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Melodie’s story continues… If you missed Part 1, read about it here. 

Sunset - WarwickDo you know how many different types of jobs there are in the blueberry world? I had no idea, not until I started vying for the few fruit picking jobs available at the beginning of the season. Don’t let that be a deterrent to you in your fruit picking endeavors; the beginning of the season is only tough because the plants aren’t quite ready for the constant attention that we so desperately want to show them. The best jobs, the most lucrative (and also the worst in terms of days off) are often snatched up before the season gets underway or just as farms begin to pick their fruit. In the blueberry world, the two most coveted positions are the packer and quality control jobs.

Loading Trailer -  WarwickPackers have an ‘easy’ job in that they are usually in an air-conditioned room. And when it hits 36 oC – or really anything over 25oC – that air-conditioned job seems like a dream. Keep in mind though that they are usually pretty strict about no talking or listening to music in these jobs and you spend the majority of your day looking down at a conveyor belt. This type of job is usually for a corporation, and pay is either given in the form of a cheque or direct deposit into your bank. Pay rates hover around the minimum wage mark ($20/hr.). Quality control is another ‘easy’ job, but it’s the toughest job to score as it’s usually reserved for people with experience in that particular fruit. After all, you are expected to recognize when a picker isn’t meeting standards. On the big farms, quality control persons drive around in pickup trucks covering a smattering or large blocks of fruit ensuring that pickers are working and taking only the fruit that is ready for picking and not doing too much damage to the crop.

Loading Trailer -  Warwick

Small farms will use their pickers or onsite packers as quality control and that position doesn’t necessarily mean more pay. The positions at the big farms are probably the best paying jobs in part because they work for the entire season. Pay in this type of fruit picking job is around the $20/hr mark, and you spend most of your time telling people how to do their jobs.Then you have the pickers. I know more about picking than anything else simply because I have been picking blueberries for two months. I’ve worked on three different farms, and each one had vastly different vibes. When I first started picking all I really wanted was a quality control job. Then the season started and all the people with those jobs were working seven days a week while I was able to take a day off once a week if I wanted. Then I thought about how easy it would be to become a packer. Working in an air-conditioned shed seemed miles better then trudging up and down hills with buckets strapped around your waste full of blueberries battling spiders, frogs, flies, and caterpillars. Oh …and I forgot to mention the snakes. But one day I came back from work to find that my friend who scored a packing shed job had become so dizzy at work from staring at a conveyor belt all day she was physically ill. No thanks. Picking is definitely for me.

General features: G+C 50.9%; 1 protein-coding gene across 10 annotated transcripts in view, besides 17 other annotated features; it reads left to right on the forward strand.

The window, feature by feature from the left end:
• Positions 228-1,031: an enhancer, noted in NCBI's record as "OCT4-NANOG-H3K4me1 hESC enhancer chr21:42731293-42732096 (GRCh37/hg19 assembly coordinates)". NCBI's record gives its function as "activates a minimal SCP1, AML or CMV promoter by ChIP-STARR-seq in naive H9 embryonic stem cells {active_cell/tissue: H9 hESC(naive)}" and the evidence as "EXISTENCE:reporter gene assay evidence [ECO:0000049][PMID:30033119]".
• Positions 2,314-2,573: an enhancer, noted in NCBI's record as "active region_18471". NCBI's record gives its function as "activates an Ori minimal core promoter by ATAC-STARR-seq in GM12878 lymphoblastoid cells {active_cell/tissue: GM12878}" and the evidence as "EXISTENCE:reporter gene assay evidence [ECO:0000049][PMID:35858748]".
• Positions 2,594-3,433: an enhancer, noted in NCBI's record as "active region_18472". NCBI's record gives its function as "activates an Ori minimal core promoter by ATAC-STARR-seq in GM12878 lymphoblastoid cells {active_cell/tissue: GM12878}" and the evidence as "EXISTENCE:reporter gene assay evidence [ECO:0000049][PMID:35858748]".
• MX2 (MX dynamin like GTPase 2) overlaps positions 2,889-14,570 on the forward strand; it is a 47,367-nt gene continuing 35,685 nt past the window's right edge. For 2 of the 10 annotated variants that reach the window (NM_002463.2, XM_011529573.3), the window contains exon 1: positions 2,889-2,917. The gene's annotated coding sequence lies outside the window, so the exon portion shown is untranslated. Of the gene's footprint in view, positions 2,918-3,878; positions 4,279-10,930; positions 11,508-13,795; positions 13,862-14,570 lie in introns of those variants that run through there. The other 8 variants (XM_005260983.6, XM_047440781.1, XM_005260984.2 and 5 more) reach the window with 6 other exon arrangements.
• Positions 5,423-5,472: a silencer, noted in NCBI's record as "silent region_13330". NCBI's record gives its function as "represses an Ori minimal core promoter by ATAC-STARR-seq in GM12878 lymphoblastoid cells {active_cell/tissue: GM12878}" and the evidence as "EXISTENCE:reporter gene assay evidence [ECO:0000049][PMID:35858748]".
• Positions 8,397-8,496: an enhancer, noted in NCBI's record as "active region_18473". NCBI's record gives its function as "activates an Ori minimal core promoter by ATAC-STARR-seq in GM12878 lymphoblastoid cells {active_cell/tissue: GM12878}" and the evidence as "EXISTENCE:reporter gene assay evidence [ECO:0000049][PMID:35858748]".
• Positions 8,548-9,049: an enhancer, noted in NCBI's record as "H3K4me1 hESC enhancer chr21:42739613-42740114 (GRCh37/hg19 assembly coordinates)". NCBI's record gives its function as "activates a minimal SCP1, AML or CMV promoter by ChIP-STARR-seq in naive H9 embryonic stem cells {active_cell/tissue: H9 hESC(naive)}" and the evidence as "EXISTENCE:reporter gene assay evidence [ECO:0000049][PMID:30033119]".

The beauty of picking the fruit as opposed to driving around near the fruit or packing it in a shed full of artificial lights is that you can really feel yourself getting in touch with nature and your hunter gatherer roots. You feel the grit and grime of soil trapped under your fingernails, see insects you never knew existed and you get your daily dose of vitamin D.

Remember to wear 30+SPF, and re-apply often! In the field you are allowed to talk as long as you continue to pick. You can listen to music, a podcast, book on tape, or just be silent and hear the laugh of the kookaburras in the distance. There is also a certain amount of camaraderie as you and 6, 20, or 40 other people work towards the same goal. Pay in the field varies. It can be per bucket, per kilo or per hour. Each farm is unique and each method of pay has its ups and downs. But despite the pay disparity (you average $10-$15/hour), I am glad that I chose to stick it out as a picker!

Stay tuned for Part 3… to be released next week :)

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Dimitri /

G'day Guys, My name is Dimi, I'm one of the admins/starters of . Freddie and I started this community to help working holiday makers and harvest workers find jobs in an easy and transparent manner. We're not just here to help you finding jobs, anything related to your working holiday down under, we will help try find a way to make it easier for you too achieve. Getting your tax done, deals, travel spots... you name it. If you ever have any questions or feedback please don't hesitate to ask. We're always looking for ways to improve the site and help meet our members needs and build a stronger community. Hope you're doing well and best of luck. Cheers Dimi

8 Responses to “Confessions of a Blueberry Picker – Part 2”

  1. Rupeni Camaicawa

    On average, how much do you make in a week as a picker?

  2. Odunayo Olabiyi

    Can applicants be sponsor to get the working visa.

  3. Melodie

    I pulled 560/wk. IF i worked 7 days a week and there were no short days due to rain.

  4. Confessions of A Blueberry Picker - Part 3 | Fruit Picking Jobs Australia

    […] Story Continues…. If you missed Part 1 or Part 2 check them out […]

  5. jean calunia

    What are the requirements to apply work in Australia?


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